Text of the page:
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Finances & Money

Is Adoption for You? Costs, Choices and Decisions

(I originally posted this article as a guest-post at and gave an update on our progress here):

Since we began dating, my wife Stacie and I have agreed that, if possible, we would adopt a child and also give birth to a biological child. However, we never decided in what order or when. Now that we’ve been married for a number of years, we think we’re almost ready for children. But we’re not heading into parenthood in the normal way.

We’re researching adoption before we know whether we can conceive a child.

Normally, prospective parents only think about getting pregnant, and actually think it’s very strange to want to adopt before knowing whether they can “have their own.” They think it’s just a “last resort” when they find out one or both of the parents is infertile. For us, however, we both feel “called to adopt,” and we’re glad we’re on the same page. But we’re also facing quite a few pressures and complications heading into the adoption process.

Knowing if Adoption is Right for You:

Adoption isn’t for everyone. If you’d like to know whether adoption CAN be right for you, I highly recommend reading “Is Adoption for You: The Information You Need to Make the Right Choice” by Christine Adamec. The book was written in 1998, but the only outdated references were regarding adoption credits and tax deductions (they’re much higher now). The book lets you know many of the things you can expect from the adoption process, as well as what parenting an adopted child can be like.

Basically, you need to be patient. Perhaps even more patient than if you two were pregnant, because the process of applying for, and then WAITING for, a placement can be a substantial endeavor. It could take 3 months from starting the process, or it could take years. Most agencies will warn you that the average time to adopt is 1.5 to 2 years. That’s quite a bit longer than 9 months, isn’t it! Most adoptive parents will tell you that the most difficult process of adopting is “The Waiting Game”. You never know when that next phone call will be the agency or lawyer with a placement for you.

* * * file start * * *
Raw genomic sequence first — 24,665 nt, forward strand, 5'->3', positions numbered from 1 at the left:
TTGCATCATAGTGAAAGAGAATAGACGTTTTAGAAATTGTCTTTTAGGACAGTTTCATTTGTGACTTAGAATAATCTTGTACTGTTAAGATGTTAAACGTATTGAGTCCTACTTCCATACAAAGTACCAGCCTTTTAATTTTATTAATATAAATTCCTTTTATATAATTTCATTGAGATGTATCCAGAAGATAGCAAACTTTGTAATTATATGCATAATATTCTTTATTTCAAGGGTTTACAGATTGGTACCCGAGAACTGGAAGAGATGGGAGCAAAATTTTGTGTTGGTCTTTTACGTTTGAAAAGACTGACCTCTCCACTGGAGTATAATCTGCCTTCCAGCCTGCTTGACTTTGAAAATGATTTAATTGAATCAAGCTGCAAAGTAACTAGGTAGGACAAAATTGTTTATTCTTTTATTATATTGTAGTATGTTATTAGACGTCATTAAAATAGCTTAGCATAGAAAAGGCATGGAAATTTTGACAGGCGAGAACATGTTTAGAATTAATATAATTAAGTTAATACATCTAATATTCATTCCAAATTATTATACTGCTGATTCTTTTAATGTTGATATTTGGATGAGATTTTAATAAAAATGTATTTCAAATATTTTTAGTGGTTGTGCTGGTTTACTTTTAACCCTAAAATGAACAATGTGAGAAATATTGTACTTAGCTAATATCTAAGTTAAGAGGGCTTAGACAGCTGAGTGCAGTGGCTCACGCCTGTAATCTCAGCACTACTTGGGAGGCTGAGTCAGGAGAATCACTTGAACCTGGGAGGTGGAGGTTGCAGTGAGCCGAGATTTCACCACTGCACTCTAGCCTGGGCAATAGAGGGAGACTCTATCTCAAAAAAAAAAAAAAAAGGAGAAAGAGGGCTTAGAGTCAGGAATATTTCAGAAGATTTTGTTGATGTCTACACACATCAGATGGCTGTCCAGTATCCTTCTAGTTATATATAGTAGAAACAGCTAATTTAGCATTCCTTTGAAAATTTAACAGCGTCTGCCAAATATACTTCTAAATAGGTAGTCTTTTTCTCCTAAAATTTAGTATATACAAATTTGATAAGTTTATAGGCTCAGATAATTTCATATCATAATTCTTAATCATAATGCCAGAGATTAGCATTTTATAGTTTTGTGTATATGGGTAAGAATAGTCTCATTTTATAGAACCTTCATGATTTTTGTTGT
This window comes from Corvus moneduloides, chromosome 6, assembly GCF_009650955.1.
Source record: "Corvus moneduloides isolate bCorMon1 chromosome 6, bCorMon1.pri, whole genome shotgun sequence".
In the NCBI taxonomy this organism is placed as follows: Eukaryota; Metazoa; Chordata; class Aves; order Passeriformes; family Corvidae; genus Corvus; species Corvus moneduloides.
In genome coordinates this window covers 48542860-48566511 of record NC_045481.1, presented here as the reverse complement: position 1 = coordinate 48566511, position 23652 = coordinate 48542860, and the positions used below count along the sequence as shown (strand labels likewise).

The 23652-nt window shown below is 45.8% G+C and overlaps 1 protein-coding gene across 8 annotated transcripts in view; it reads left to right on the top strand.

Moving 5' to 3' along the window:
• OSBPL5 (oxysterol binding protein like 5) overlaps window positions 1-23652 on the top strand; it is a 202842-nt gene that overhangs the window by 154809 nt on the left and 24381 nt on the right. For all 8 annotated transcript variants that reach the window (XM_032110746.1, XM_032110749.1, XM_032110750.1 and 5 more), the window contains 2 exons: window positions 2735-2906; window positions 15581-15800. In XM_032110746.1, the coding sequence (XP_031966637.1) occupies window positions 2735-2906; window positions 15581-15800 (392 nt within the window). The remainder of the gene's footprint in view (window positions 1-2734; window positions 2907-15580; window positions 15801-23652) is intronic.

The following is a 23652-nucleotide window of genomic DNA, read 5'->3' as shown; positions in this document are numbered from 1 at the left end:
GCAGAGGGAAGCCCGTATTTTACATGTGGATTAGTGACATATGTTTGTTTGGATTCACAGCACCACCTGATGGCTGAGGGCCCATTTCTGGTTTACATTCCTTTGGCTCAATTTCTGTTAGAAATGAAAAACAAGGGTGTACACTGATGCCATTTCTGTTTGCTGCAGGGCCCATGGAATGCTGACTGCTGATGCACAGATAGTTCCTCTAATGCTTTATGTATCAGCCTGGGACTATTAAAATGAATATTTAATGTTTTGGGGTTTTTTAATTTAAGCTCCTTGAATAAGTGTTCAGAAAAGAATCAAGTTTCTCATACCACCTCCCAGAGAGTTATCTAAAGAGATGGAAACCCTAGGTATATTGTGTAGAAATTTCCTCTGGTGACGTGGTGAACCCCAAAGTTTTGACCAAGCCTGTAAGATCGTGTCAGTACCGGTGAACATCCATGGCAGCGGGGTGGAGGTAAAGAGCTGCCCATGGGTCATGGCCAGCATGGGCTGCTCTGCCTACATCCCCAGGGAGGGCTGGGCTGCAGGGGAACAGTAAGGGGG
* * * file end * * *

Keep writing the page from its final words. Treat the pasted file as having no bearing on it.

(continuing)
The Costs of Adoption:

In addition to patience, another difficult hurdle for most prospective adoptive parents is the cost of adopting. My insurance fully covers all pregnancy and birth costs, and many of your healthcare programs probably cover 80-100% as well. For a normal pregnancy and birth, that 20% would probably run you under $5,000, and that’s before any out-of-pocket maximums set in. How much does adoption cost?

Private adoptions, or adoptions directly through a lawyer and birth parents, cost under $10,000. Domestic adoptions through agencies run between $10,000 and $15,000 (give or take a few grand). International adoptions run between $15,000-$50,000, depending on the country AND your adoption agency. The cheapest countries currently are in Latin America, but mostly due to the lower costs of travel. However, some other countries have low “country fees,” or fees charged directly by the country’s government, that decrease the total cost of adoption (e.g., Ethiopia and the Philippines). But keep in mind that governments can change their policies and programs at any time, so always request the most recent materials from your agency.

However, don’t let the costs of adoption make you throw out your desire to adopt. You have numerous financial benefits at your fingertips. For example, the current federal adoption CREDIT is just shy of $11,000. That’s money that comes directly out of the federal taxes you’ve paid, and it can span multiple years. Additionally, many states now offer CREDITS or DEDUCTIONS against your state taxes, such as here in Maryland. Just expect to do a bit of digging to find your applicable state tax laws.

Lastly, more and more employers are offering adoption reimbursements. My first employer paid up to $10,000 towards adoptions (too bad I left!), and my wife’s current employer offers $7,500 towards each adoption. There are also state grants, special loans, and private programs available to help with adoption expenses. This all means that we could do a domestic or low cost international adoption before just a few grand out of pocket. And now my final point of discussion…

Choosing an Adoption Type and Agency:

By “Adoption Type,” I mean some of the following:

  • Domestic or International
  • Special Needs (i.e., physical, mental or emotional)
  • Open, Semi-Open, or Closed